ANCHORAGE (KTUU) — In Tuesday’s prime time address, President Trump claimed a surge in drug distribution from Mexico into the U.S. as one reason to justify a border wall. While Alaska is geographically far-removed from issues at the southern border, the state has for years been grappling with the impact of illegal drugs.
So would a wall across the southern border have any impact on the high rates of drug addiction in Alaska?
Many federal agencies were not available to comment due to the shutdown, but recent reports by Alaska State Troopers and the Drug Enforcement Agency shed some light on how and why drugs make it from Mexico to Alaska.
Pres. Trump began his speech with a broad-based appeal: "All Americans are hurt by uncontrolled, illegal migration."
Some may hesitate to call the situation uncontrolled. According to data from the U.S. Border Patrol — the federal agency charged with detecting and preventing illegal immigration — 1,676,438 illegal immigrants were apprehended in fiscal year 2000, down to 396,579 in 2018 — a nearly 77 percent decrease in apprehensions at the southern border.
But just because apprehensions have drastically decreased doesn't mean that drug trafficking has followed suit.
The DEA's 2017 National Drug Threat Assessment shows the vast reach of six major Mexican transnational criminal organizations, with influence from Florida all the way to Washington State.
The arms of those organizations aren’t quite long enough to reach as far north as Alaska, but somehow, their drugs still find a way to wreak havoc here.
According to the AST Statewide Drug Enforcement Unit’s Annual Drug Report for 2017, “The number of methamphetamine labs encountered in recent years in Alaska is statistically null. However, cheap methamphetamine manufactured in 'super labs' in Mexico continues to be imported into the state of Alaska."
The report also says fentanyl is coming to Alaska from Mexico – which, when mixed with heroin, can have deadly consequences for unsuspecting users.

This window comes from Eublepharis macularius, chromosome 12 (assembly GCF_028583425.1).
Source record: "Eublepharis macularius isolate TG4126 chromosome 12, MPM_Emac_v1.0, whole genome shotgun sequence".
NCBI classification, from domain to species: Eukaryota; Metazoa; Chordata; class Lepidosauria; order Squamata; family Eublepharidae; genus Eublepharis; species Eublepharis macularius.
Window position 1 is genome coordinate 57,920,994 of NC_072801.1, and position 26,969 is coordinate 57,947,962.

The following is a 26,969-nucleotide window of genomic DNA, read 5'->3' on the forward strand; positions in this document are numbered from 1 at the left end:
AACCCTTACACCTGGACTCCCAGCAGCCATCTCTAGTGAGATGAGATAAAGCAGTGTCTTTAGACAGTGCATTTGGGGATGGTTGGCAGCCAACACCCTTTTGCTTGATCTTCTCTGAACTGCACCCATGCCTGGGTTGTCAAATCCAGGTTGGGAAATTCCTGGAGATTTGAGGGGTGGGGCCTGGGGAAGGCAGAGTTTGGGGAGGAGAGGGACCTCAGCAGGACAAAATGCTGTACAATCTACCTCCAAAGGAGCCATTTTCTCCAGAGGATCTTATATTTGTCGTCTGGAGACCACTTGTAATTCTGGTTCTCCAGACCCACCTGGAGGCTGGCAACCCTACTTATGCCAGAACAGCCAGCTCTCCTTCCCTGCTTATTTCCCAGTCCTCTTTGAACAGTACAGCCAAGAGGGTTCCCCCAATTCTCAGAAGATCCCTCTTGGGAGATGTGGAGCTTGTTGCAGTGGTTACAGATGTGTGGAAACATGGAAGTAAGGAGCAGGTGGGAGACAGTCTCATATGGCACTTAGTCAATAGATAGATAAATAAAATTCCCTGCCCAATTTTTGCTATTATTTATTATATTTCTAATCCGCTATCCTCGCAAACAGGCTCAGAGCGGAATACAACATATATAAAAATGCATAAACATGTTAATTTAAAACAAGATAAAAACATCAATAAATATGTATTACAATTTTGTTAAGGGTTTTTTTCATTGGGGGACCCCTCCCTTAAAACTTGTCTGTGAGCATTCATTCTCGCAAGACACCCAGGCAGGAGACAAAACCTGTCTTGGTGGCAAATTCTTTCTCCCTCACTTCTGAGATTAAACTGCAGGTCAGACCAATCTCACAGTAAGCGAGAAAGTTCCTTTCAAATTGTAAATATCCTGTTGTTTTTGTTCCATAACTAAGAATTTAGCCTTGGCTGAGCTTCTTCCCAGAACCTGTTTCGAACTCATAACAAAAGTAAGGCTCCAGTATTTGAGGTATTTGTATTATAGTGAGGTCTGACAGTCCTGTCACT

Anchorage-based immigration attorney, MacArthur Fellow, and former West Point law professor Margaret Stock says that as far as Alaska is concerned, drug distribution and availability is more a reflection of internal demand than it is of an alleged border crisis.
"I don't think, as far as Alaska is concerned, it has much of anything to do with immigration,” Stock said. “I think it's got to do with the demand from some Alaskans to use the drugs, and that demand is being met by entrepreneurs who, you know, they know it's illegal but they figure out ways to get them in because they're going to make a lot of money."
The President claimed Tuesday the majority of drugs are coming from south of the border, saying "Our southern border is a pipeline for vast quantities of illegal drugs, including meth, heroin, cocaine, and fentanyl.”
Stock says the southern border is only one part of a larger puzzle — that it’s U.S.-based distributors who are responsible for hard drugs reaching Alaska.
"Definitely in Alaska, most of them are being brought in by people who are American citizens, people who are perfectly legal, but they've decided they're going to make a living profiting off drugs," Stock said.
AST says Alaska's secluded remoteness, geographical vastness, and sparse law enforcement resources continue to be factors inhibiting the detection of illicit drug trafficking.